By Stanley Crouch
New York Daily News - March 28th, 2005
The possibility of a proposed jazz museum in Harlem becoming
reality could come at no better time. Right now, backers of
the museum are vying for a spot in the former Loews Victoria
Theater on 125th St. - one of 10 proposals under consideration
by the Harlem Community Corp. and the Empire State Development
Corp. Several hotel chains also are bidding on the space.
But there is something different about jazz,
which is largely a performance art based in improvisation.
Its richness allows for the listener and the performer to
enjoy the invention of value, which is what artistic improvisation
means. It is not just pulling anything out of the air; it
means pulling value out of the air.
That value will be inventively served by the
Jazz Museum. The basis will be the state-of-the-art interactive
exhibits that are characteristic of new museums. In the Jazz
Museum, visitors will participate in the exhibits.
Live music played by local Harlem musicians
will be integrated into the exhibit themes. The plans also
call for space for the Harlem Arts Alliance, which will provide
an umbrella for local arts organizations.
After years of being infringed upon by poverty
and disorder, one of New York's most vital communities is
in the midst of a real estate boom. The museum would add something
very special to this turn in New York's quality of life.
Harlem's spectacular, decade-long revitalization
owes a great deal to the NYPD, which must be saluted for its
ongoing reduction of crime. Recent figures show that since
1993 violent crime has been reduced in Harlem by 72% and burglaries
have fallen 82%.
This makes uptown Manhattan the stellar achievement
of law enforcement and serves as proof that better police-community
relations always works in favor of the community. Restoring
safety to the streets of Harlem cleared the way for the current
economic boom. Alongside the bustle of uptown entrepreneurship
and the sales of brownstones for big bucks, the very name
Harlem resonates with cultural importance. What could be more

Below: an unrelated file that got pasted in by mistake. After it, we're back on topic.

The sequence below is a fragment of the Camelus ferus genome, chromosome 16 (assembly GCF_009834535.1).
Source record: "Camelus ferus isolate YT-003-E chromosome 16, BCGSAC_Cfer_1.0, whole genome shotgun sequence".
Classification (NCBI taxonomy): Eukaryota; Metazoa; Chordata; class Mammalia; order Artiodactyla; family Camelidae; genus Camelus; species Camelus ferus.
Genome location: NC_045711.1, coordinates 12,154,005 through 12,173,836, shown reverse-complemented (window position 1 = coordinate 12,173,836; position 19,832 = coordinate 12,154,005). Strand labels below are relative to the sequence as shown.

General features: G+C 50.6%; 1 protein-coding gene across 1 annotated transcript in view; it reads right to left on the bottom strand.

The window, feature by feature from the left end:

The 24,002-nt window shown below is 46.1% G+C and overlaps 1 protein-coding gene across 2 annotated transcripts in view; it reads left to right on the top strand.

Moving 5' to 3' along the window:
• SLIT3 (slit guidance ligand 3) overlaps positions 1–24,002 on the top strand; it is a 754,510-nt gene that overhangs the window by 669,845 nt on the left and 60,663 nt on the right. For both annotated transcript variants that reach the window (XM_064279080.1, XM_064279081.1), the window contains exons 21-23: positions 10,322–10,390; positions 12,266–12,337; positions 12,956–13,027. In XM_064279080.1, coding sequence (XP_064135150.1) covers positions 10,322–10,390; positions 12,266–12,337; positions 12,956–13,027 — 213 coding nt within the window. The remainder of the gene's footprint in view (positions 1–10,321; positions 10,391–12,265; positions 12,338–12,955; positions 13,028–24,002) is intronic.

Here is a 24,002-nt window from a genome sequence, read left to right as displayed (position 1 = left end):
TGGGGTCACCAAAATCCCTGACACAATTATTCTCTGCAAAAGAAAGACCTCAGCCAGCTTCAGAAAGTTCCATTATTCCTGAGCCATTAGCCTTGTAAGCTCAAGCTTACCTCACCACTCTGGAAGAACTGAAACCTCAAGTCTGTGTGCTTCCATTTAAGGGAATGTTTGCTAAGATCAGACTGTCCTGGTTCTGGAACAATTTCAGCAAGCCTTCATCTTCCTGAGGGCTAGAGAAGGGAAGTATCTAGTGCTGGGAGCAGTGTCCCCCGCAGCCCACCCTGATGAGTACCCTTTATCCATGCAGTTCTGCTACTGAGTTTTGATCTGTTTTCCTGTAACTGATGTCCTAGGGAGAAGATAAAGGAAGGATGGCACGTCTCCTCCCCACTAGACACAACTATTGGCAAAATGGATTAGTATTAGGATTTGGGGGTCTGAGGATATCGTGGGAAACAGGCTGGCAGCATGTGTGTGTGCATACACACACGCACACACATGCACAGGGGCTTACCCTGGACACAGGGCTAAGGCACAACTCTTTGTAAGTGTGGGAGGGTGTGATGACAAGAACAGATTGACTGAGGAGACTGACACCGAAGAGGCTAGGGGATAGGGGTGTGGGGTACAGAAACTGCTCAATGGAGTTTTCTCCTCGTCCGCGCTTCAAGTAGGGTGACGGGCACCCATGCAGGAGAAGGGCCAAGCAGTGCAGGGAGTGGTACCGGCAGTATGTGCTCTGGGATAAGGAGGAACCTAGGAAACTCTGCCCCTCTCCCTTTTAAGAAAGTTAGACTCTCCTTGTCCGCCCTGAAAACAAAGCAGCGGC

perfect than a jazz museum on 125th St., the most famous thoroughfare
in a black American neighborhood?
"Jazz," says Harlem Assemblyman Keith
Wright, "is indigenous to the Harlem community and the
Jazz Museum would only serve to deepen the renaissance we
are presently in the middle of, primarily because it would
draw and involve community people and visitors interested
in the cultural lore of Harlem."
Wright knows better than anybody what jazz means
to Harlem. The assemblyman grew up around the music because
his father - the famous Judge Bruce Wright, who died in his
sleep late last week - also represented many important jazz
musicians as a lawyer, with a client list that included John
Coltrane, Max Roach, Art Blakey and Ornette Coleman.
Lloyd Williams, president of the Greater Harlem
Chamber of Commerce, was a supporter of the Jazz Museum even
before the Victoria Theater was available.
"This is very important to the culture
of Harlem, which can never be forgotten," says Williams.
"I talked about it a number of times with Lionel Hampton,
who was a decided supporter."
The museum was the brainchild of former jazz
saxophonist Leonard Garment, who got early support from the
likes of Rep. Charles Rangel and Sen. Daniel Moynihan. The
first development money for the museum was a $1 million line
item in the federal budget in 2000.
The museum is important to the redevelopment
of Harlem because it would supply a form of recognition and
participation in a rich cultural history that should never
be allowed to dissolve and float away.
For one, I can imagine no finer addition to
what is a remarkable remaking of the jewels in our town's
cultural crown: Harlem.